3dp Tag

3 Articles



Canary v1

22 Jun 2022

categories: small-computers
tags: 3dp circuit-python i2c rp2040 stemma

Recently my partner bought an LCD resin 3D printer. That was kind of the last straw for a risk that has been growing in the last few months. I already had a filament 3D printer (so far just for PLA, but who knows!), and several weeks ago I hooked up a kegerator with a carbonation system. Oh, and all of these share the same airspace as my office.

The risk we’re concerned about is a buildup of VOCs, carbon dioxide and carbon monoxide. To mitigate this, I wanted to build a device that can sense these things, display their levels on a readout, and potentially make a loud noise if they go over a certain threshold.

Are there consumer devices that also do this? possibly. Are there even fancy filter fans that can show you what’s in the air on your smartphone? also yes. But this sounded simple enough to prototype that I could spend a little extra money on the parts and then have fun putting them together. (Also, I couldn’t find a consumer-grade device that would measure carbon dioxide, so I wanted to start there).

The main board I chose for this is the Adafruit Trinkey QT2040 (guide). I didn’t have a lot of criteria to match. I mostly wanted it to be easy to get running, and use I2C for the connections. Trinkey is easier than easy. Anything Adafruit makes that works with their Circuit Python libraries is very approachable, code-wise. And this board is based on the RP2040 chip, which is more than powerful enough to run the code I need.

It also happens that Adafruit maintains a hardware spec called “Stemma QT” that transmits I2C signals over premade JST PH wires (youtube intro). Trinkey has Stemma QT (hence “QT2040”), and a lot of the sensor breakout boards that Adafruit makes also use Stemma QT.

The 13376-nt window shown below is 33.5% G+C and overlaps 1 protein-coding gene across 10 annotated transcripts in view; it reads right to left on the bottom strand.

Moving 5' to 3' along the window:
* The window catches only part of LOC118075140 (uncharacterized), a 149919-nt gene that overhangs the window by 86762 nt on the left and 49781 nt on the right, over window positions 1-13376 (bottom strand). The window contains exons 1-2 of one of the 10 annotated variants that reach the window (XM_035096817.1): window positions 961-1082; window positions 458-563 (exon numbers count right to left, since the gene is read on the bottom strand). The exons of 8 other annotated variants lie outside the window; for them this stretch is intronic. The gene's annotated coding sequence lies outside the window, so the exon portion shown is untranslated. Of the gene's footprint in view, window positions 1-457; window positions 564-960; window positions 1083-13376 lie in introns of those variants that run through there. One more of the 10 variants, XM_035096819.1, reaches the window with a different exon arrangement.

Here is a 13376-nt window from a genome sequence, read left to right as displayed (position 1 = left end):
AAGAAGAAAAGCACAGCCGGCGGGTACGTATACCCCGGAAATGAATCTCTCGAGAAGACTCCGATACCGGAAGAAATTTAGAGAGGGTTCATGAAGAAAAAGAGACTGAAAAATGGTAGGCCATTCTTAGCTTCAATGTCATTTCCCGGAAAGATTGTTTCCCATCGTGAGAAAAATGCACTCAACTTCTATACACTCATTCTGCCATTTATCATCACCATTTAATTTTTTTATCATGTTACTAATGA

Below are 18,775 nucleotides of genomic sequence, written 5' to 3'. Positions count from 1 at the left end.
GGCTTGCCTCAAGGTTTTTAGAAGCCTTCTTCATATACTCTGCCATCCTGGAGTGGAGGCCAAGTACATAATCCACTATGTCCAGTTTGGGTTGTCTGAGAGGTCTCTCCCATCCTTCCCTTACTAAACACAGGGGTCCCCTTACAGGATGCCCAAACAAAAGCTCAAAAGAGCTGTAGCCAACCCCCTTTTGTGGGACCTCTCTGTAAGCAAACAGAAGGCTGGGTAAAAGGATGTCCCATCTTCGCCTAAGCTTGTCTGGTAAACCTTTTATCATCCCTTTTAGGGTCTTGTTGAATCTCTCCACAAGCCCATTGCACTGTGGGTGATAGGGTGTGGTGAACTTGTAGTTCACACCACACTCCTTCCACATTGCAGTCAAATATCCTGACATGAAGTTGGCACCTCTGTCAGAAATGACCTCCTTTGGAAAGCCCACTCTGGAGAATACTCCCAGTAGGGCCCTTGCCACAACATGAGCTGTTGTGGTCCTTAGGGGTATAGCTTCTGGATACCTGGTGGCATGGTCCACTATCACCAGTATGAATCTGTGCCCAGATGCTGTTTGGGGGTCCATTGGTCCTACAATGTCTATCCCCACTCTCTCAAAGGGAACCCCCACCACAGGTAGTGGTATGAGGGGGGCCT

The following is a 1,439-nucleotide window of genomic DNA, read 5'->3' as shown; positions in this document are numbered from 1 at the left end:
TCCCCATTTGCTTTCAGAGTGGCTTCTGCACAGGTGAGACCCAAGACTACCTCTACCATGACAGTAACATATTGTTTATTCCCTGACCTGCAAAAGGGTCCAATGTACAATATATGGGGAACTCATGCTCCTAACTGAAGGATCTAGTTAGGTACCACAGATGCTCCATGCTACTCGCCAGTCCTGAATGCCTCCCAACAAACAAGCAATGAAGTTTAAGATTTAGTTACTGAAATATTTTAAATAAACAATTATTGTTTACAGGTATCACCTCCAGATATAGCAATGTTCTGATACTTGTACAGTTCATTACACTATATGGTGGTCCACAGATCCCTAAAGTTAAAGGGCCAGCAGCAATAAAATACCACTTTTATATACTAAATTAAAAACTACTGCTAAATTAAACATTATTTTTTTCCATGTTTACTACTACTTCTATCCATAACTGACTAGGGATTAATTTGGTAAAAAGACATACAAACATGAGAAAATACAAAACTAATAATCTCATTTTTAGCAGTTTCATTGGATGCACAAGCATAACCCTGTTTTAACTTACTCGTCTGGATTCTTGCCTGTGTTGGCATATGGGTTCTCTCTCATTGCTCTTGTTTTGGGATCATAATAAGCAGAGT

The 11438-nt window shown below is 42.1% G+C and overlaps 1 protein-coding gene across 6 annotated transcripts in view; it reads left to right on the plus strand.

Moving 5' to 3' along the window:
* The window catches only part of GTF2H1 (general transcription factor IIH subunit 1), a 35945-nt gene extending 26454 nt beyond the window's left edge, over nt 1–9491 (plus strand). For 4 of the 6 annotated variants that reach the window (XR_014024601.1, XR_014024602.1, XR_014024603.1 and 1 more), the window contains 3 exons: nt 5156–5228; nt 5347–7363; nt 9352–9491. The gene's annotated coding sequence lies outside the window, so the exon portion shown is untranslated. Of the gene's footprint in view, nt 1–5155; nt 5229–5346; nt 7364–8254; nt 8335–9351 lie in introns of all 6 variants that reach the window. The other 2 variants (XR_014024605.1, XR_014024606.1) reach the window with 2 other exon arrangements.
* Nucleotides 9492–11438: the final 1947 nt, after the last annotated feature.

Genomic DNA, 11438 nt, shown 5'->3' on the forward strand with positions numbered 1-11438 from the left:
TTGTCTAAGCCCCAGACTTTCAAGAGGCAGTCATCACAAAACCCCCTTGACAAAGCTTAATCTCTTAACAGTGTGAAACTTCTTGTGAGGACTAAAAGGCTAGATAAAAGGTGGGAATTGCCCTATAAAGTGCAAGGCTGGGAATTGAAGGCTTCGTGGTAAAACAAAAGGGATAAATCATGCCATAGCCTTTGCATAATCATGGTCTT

An Adafruit Trinkey RP2040 QT

The star of the show is the CO2 sensor: that’s an Adafruit SCD-41 (guide) photoacoustic “true” CO2 sensor. It measures temperature, relative humidity, and CO2 (in parts-per-million). It transmits all of this over I2C, using Stemma, once every few seconds.

An Adafruit SCD-41 sensor package

For an interface, I’m using a monochrome 0.96" I2C OLED Display (guide) with 128 x 64 pixels. Later I may switch to something like a SHARP Memory display, for low-power use.

A monochrome 0.96

I had a Pi-Fan laying around from a past project, and figured the sensor wouldn’t do much good without a continuous supply of new air.

A DC brushless “pi-fan”

Finally, I 3d-printed a frame for all these parts to screw (or hot-glue) onto. The first attempt is always a little kludgy, but I really like it! Without further ado, here’s my first take of a CO2 sensor:

The full CO2 sensor device, powered off

The full CO2 sensor device, powered on

The code and 3d-printing files are available at https://github.com/spilliams/canary

Final Bill of Materials:

Next time I come back to this, maybe I’ll add a speaker and “hush” button, or CO and VOC sensors, or a battery for portable use!



Starting in on Dactyl

25 May 2022

categories: keebs
tags: 3dp dactyl ergodox glove80

Since December 2020 I’ve been using an Ergodox EZ as my main keyboard, both for work and games. I have my own QMK firmware flashed on it, and I’m nothing but pleased with it.

[image] My Ergodox EZ

Seasons change though, and in January 2021 I found myself backing the Glove80 Kickstarter. I’ve been curious about a curved (“manuform”) keyboard, and this one looked really slick.

[image] a Glove80 in Colemak layout

Up to that point I’d put together keyboard kits with PCBs, and hadn’t yet 3d-printed any enclosures or plates. I kept seeing peoples' cool creations on reddit though, and eventually I started down that path myself.

Today I’m writing this on my first 3d-printed, handwired keyboard! It’s the “Dactyl Manuform Open”, available from source code here.

[image] my new Dactyl Manuform handwired keyboard